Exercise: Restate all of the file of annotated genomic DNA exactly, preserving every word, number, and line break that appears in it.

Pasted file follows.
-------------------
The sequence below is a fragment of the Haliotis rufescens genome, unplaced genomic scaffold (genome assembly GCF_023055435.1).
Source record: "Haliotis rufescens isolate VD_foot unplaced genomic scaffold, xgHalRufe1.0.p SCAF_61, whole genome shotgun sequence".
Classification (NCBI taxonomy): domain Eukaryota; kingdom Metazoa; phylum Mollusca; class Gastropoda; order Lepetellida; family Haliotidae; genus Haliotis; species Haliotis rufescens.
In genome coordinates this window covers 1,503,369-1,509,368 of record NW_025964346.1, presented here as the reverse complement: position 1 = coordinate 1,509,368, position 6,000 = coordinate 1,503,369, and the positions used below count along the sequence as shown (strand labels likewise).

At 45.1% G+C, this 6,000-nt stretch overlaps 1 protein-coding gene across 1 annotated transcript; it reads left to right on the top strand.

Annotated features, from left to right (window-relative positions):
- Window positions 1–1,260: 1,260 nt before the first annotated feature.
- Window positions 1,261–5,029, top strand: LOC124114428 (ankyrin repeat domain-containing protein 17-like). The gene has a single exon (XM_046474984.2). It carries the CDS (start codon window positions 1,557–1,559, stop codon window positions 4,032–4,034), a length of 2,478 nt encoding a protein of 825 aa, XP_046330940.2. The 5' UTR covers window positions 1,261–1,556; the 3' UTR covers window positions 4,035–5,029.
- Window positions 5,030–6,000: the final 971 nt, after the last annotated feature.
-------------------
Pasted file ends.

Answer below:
The sequence below is a fragment of the Haliotis rufescens genome, unplaced genomic scaffold (genome assembly GCF_023055435.1).
Source record: "Haliotis rufescens isolate VD_foot unplaced genomic scaffold, xgHalRufe1.0.p SCAF_61, whole genome shotgun sequence".
Classification (NCBI taxonomy): domain Eukaryota; kingdom Metazoa; phylum Mollusca; class Gastropoda; order Lepetellida; family Haliotidae; genus Haliotis; species Haliotis rufescens.
In genome coordinates this window covers 1,503,369-1,509,368 of record NW_025964346.1, presented here as the reverse complement: position 1 = coordinate 1,509,368, position 6,000 = coordinate 1,503,369, and the positions used below count along the sequence as shown (strand labels likewise).

At 45.1% G+C, this 6,000-nt stretch overlaps 1 protein-coding gene across 1 annotated transcript; it reads left to right on the top strand.

Annotated features, from left to right (window-relative positions):
- Window positions 1–1,260: 1,260 nt before the first annotated feature.
- Window positions 1,261–5,029, top strand: LOC124114428 (ankyrin repeat domain-containing protein 17-like). The gene has a single exon (XM_046474984.2). It carries the CDS (start codon window positions 1,557–1,559, stop codon window positions 4,032–4,034), a length of 2,478 nt encoding a protein of 825 aa, XP_046330940.2. The 5' UTR covers window positions 1,261–1,556; the 3' UTR covers window positions 4,035–5,029.
- Window positions 5,030–6,000: the final 971 nt, after the last annotated feature.